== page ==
“Everyone carries a Shadow. And the less it is embodied in the individual’s conscious life, the blacker and denser it is.”
These are the wise words of the Ljilja, a mysterious Switzerland-based artist. She is referring to Carl Jung’s conception of the Shadow: the unconscious “dark side” of the personality driven by our more unenlightened urges, such as lust, rage, and the desire for power. For this particular artist, the Shadow is a figure to be seen, embodied, and subsequently purified on the way to reconnecting with the true self, the primal “I.” It is a messy process of catharsis, death, and rebirth, but as the Ljilja explains below, “we die to become.”
There is not much information readily available online about the Ljilja, except for an Instagram account featuring a gallery of creative and disturbing self-portraits, beautiful in their ferocity and vulnerability, shot in enclosed spaces and embellished with symbols of death, fetish, and religion. With imagery floating between the realms of rapture and torture, the Ljilja’s corner of the internet appears to be the nesting space of an enigmatic creature undergoing constant transformation.
We had the very special opportunity to peer into this space, talk with her, and learn more about her process, themes, and influences, all of which catalyze upon a deep foundation of philosophy, art, and literature examining the relationship between the ego and the body. Read on for the thought-provoking interview.
Top: For the Ljilja, art is a constant process of becoming.
Discomfort is part of one’s awakening.
How would you describe your art style and techniques?
I use the word “ritual” to describe my art practice. Let me share here my first childhood memory; it goes back to when I was a baby. I am in a cradle with my twin sister sleeping next to me. I am sitting in dark, and I can see a light coming through the crack of the opened door. I hear my mother’s laugh. I see in the distance that she is preparing some milk for my sister and me. Her beautiful blonde hair and her soft smile are echoing through space. My brother is sitting at the table and smiling at her. They are a world standing alone in that space, and I am a silent witness.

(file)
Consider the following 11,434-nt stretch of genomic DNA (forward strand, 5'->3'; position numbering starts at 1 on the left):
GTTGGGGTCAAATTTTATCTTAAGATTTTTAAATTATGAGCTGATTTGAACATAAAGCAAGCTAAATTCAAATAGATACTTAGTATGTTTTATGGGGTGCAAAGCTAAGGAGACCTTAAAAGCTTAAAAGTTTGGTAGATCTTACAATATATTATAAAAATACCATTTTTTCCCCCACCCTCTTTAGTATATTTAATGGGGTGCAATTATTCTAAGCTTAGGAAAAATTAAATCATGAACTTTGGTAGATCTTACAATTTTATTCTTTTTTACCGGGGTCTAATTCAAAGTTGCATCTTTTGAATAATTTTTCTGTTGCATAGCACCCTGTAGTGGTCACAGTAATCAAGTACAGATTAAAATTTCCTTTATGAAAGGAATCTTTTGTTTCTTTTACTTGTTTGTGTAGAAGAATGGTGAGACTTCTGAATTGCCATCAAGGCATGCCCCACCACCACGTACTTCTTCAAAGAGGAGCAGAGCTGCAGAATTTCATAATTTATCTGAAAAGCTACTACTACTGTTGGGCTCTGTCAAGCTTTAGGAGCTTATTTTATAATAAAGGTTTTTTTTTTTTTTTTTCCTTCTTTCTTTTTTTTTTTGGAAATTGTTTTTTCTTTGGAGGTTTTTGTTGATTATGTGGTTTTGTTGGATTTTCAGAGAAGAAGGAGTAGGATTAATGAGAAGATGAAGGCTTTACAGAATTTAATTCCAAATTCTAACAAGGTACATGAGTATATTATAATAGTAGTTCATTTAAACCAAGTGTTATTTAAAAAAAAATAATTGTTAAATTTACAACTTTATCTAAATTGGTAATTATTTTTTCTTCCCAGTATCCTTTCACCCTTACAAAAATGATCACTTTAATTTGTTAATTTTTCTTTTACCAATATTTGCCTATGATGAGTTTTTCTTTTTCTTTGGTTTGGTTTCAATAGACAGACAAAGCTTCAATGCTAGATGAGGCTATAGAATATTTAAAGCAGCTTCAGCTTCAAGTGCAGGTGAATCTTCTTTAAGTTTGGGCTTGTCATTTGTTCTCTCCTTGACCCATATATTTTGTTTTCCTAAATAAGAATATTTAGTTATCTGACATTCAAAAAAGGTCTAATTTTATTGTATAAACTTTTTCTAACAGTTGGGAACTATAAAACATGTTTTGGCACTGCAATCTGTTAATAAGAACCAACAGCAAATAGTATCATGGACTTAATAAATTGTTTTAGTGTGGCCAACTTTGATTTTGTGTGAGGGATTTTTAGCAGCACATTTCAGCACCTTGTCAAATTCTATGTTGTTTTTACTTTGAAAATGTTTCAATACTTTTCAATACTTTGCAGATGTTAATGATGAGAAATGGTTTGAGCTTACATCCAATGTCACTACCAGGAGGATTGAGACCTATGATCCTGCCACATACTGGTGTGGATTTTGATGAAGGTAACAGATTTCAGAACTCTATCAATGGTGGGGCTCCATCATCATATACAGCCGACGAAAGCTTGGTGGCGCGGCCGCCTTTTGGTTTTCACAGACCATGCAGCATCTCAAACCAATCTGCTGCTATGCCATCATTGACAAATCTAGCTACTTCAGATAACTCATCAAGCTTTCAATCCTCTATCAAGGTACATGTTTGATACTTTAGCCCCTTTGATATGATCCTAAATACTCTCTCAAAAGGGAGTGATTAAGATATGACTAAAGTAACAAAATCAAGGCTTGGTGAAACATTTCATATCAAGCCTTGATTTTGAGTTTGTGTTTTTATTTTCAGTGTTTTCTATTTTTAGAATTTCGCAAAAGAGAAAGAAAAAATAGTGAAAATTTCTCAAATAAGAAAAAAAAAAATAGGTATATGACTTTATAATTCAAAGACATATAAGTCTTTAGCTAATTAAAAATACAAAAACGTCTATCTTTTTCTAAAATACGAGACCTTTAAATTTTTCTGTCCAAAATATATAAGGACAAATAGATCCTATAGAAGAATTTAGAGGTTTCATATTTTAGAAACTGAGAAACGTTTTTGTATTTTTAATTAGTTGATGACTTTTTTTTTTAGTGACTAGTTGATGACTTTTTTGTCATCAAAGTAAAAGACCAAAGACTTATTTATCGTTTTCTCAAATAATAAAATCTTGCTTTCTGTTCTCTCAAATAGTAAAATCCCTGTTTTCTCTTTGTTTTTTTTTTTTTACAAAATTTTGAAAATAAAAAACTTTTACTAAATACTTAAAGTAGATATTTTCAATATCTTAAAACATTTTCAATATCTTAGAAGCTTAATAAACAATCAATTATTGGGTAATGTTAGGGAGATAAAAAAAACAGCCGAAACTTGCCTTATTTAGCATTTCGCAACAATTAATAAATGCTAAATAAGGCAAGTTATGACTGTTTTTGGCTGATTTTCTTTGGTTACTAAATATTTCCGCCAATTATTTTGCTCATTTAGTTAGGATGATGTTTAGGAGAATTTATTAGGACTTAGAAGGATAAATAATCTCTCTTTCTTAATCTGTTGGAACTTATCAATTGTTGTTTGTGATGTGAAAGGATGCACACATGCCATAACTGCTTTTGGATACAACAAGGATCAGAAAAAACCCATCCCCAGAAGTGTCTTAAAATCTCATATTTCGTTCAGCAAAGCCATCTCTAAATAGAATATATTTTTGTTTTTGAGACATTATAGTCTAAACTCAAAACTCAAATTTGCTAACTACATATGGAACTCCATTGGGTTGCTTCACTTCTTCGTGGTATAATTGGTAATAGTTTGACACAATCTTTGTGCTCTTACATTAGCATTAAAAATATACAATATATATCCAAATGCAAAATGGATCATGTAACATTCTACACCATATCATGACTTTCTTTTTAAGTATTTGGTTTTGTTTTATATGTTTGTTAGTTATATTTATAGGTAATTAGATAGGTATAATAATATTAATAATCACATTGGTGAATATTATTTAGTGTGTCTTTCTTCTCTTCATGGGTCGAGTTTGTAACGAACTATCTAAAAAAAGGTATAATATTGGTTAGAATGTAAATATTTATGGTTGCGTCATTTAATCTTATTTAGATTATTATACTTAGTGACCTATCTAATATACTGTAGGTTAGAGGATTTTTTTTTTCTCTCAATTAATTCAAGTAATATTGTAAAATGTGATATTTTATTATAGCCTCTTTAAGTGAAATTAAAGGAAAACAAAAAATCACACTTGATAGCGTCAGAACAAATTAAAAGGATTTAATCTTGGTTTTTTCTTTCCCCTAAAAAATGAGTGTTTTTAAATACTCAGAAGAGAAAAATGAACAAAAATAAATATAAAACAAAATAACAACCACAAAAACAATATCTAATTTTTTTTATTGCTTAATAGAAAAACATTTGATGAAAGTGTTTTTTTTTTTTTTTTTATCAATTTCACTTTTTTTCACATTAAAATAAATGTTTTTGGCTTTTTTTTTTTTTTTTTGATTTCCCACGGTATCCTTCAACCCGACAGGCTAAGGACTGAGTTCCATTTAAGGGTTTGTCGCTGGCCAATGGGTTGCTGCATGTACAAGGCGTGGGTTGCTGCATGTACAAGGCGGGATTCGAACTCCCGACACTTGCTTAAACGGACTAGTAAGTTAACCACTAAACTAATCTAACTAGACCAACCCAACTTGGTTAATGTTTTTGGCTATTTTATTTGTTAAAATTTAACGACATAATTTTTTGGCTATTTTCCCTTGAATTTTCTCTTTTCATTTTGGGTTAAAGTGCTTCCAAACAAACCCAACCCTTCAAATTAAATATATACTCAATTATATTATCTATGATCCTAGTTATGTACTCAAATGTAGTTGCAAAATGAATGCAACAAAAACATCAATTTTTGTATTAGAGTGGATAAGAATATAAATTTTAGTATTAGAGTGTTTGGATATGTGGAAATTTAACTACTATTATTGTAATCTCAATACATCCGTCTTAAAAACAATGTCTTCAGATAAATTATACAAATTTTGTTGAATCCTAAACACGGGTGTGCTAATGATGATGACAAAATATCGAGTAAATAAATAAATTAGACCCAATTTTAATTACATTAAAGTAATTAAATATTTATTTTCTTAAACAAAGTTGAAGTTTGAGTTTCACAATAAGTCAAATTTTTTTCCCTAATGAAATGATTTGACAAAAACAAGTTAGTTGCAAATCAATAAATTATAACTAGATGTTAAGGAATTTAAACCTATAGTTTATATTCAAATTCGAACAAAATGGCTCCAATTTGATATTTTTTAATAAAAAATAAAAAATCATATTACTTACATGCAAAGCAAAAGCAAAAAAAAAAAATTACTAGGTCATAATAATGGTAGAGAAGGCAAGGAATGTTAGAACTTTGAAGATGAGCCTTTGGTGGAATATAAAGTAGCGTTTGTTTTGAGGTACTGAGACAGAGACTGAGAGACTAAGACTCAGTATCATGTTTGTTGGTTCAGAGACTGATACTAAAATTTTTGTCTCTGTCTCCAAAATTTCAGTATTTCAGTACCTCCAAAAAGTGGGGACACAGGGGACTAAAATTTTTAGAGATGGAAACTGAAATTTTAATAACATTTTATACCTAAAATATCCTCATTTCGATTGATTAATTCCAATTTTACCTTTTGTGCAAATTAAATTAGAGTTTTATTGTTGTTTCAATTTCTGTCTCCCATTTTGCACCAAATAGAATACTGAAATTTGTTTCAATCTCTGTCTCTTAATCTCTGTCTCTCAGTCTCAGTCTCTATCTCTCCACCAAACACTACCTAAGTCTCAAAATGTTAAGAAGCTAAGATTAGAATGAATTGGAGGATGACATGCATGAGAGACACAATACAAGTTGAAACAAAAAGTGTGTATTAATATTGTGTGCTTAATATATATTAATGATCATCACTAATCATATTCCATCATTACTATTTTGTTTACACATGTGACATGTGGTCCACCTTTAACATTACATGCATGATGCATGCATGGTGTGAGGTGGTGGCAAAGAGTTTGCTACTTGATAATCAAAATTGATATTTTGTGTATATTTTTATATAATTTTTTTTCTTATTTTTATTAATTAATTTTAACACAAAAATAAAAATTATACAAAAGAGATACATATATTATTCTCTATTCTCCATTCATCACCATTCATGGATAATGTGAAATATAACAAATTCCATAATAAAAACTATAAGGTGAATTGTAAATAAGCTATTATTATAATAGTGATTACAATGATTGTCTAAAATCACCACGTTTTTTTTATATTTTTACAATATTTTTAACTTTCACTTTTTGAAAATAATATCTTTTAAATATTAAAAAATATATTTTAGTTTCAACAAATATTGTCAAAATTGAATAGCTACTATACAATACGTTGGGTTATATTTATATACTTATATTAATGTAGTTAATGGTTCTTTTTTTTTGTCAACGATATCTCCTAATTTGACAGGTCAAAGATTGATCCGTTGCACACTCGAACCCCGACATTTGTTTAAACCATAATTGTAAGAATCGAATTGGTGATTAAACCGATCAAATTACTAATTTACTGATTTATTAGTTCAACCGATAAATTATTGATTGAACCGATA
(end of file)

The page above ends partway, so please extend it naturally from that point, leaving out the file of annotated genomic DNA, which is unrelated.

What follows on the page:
All my pieces (whether we are talking about my photography, paintings, installations, or drawings) are a world standing alone in a space where time does not exist, an echo from the distant island. All of us observers are silent witnesses of that reality. Every single one of those worlds carry a message with them, a call for waking up and connecting all over again with our primal and true self.
Pain and pleasure are nearly indistinguishable in the Ljilja’s self-portraits.
What is your creative process for creating your beautiful, grotesque, avant-garde portraits? I.e., how do you conceive your ideas, and are they all self-shot?
Anselm Kiefer said how an artist does not create ex nihilo [out of nothing]; he is in a stream. He sits there, but things go through him. He is pierced by thoughts, by movements. I am sitting in that stream, which contains: the past, present, and future of my life; the past, present, and future of my country; and the past, present, and future of this world. I am pierced by so many thoughts, and so many uncountable movements.
All of my photographs are self-portraits. Being both the shooter and the subject provides me with a lot of control over my ideas, but there are some specific challenges. Before every shooting, I do lots of meditative sketches, which are such an important part of my body of work. After I have carefully planned a shoot, I perform a ritual in front of my camera. The moment I connect with my inner Self, the movements burst out of me.
This image is titled “The Archetype of Life Itself.”
Who or what are some of your main inspirations?